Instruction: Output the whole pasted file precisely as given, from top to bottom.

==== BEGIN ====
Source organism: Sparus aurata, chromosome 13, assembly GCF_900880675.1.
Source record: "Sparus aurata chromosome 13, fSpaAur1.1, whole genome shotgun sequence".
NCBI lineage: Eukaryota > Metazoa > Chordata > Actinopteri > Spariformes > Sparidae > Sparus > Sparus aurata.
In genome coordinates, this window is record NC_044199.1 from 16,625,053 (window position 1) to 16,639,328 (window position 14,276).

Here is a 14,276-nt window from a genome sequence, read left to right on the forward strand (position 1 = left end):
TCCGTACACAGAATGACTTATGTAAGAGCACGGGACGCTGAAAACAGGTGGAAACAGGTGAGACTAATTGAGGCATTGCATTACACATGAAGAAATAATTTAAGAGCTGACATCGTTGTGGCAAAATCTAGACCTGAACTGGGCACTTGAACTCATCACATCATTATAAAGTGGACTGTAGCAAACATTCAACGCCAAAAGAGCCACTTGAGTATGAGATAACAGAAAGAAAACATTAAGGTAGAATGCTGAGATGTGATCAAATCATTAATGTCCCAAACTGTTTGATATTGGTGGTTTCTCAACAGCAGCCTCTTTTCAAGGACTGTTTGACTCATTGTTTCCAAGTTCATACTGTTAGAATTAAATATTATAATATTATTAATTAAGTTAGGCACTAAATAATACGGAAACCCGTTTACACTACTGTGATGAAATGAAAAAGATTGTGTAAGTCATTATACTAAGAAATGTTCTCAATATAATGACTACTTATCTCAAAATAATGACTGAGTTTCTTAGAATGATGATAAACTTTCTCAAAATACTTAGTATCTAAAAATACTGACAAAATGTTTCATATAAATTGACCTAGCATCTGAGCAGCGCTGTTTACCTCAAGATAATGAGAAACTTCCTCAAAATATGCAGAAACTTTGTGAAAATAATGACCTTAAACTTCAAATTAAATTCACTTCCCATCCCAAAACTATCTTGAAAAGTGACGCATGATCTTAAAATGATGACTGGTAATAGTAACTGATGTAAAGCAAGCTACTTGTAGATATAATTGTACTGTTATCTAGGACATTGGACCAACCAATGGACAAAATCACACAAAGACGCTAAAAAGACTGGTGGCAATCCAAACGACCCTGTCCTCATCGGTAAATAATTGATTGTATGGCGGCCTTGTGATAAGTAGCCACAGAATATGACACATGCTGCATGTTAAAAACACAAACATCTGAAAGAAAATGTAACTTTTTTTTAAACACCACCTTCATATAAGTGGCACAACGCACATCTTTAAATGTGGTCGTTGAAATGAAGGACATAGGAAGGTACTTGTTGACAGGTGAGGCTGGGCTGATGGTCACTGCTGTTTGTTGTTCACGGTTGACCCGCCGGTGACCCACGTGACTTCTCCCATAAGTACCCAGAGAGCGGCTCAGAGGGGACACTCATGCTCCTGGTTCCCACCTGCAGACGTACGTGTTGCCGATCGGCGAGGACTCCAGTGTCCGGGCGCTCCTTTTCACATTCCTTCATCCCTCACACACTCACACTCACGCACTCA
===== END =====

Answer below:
Source organism: Sparus aurata, chromosome 13, assembly GCF_900880675.1.
Source record: "Sparus aurata chromosome 13, fSpaAur1.1, whole genome shotgun sequence".
NCBI lineage: Eukaryota > Metazoa > Chordata > Actinopteri > Spariformes > Sparidae > Sparus > Sparus aurata.
In genome coordinates, this window is record NC_044199.1 from 16,625,053 (window position 1) to 16,639,328 (window position 14,276).

Here is a 14,276-nt window from a genome sequence, read left to right on the forward strand (position 1 = left end):
TCCGTACACAGAATGACTTATGTAAGAGCACGGGACGCTGAAAACAGGTGGAAACAGGTGAGACTAATTGAGGCATTGCATTACACATGAAGAAATAATTTAAGAGCTGACATCGTTGTGGCAAAATCTAGACCTGAACTGGGCACTTGAACTCATCACATCATTATAAAGTGGACTGTAGCAAACATTCAACGCCAAAAGAGCCACTTGAGTATGAGATAACAGAAAGAAAACATTAAGGTAGAATGCTGAGATGTGATCAAATCATTAATGTCCCAAACTGTTTGATATTGGTGGTTTCTCAACAGCAGCCTCTTTTCAAGGACTGTTTGACTCATTGTTTCCAAGTTCATACTGTTAGAATTAAATATTATAATATTATTAATTAAGTTAGGCACTAAATAATACGGAAACCCGTTTACACTACTGTGATGAAATGAAAAAGATTGTGTAAGTCATTATACTAAGAAATGTTCTCAATATAATGACTACTTATCTCAAAATAATGACTGAGTTTCTTAGAATGATGATAAACTTTCTCAAAATACTTAGTATCTAAAAATACTGACAAAATGTTTCATATAAATTGACCTAGCATCTGAGCAGCGCTGTTTACCTCAAGATAATGAGAAACTTCCTCAAAATATGCAGAAACTTTGTGAAAATAATGACCTTAAACTTCAAATTAAATTCACTTCCCATCCCAAAACTATCTTGAAAAGTGACGCATGATCTTAAAATGATGACTGGTAATAGTAACTGATGTAAAGCAAGCTACTTGTAGATATAATTGTACTGTTATCTAGGACATTGGACCAACCAATGGACAAAATCACACAAAGACGCTAAAAAGACTGGTGGCAATCCAAACGACCCTGTCCTCATCGGTAAATAATTGATTGTATGGCGGCCTTGTGATAAGTAGCCACAGAATATGACACATGCTGCATGTTAAAAACACAAACATCTGAAAGAAAATGTAACTTTTTTTTAAACACCACCTTCATATAAGTGGCACAACGCACATCTTTAAATGTGGTCGTTGAAATGAAGGACATAGGAAGGTACTTGTTGACAGGTGAGGCTGGGCTGATGGTCACTGCTGTTTGTTGTTCACGGTTGACCCGCCGGTGACCCACGTGACTTCTCCCATAAGTACCCAGAGAGCGGCTCAGAGGGGACACTCATGCTCCTGGTTCCCACCTGCAGACGTACGTGTTGCCGATCGGCGAGGACTCCAGTGTCCGGGCGCTCCTTTTCACATTCCTTCATCCCTCACACACTCACACTCACGCACTCA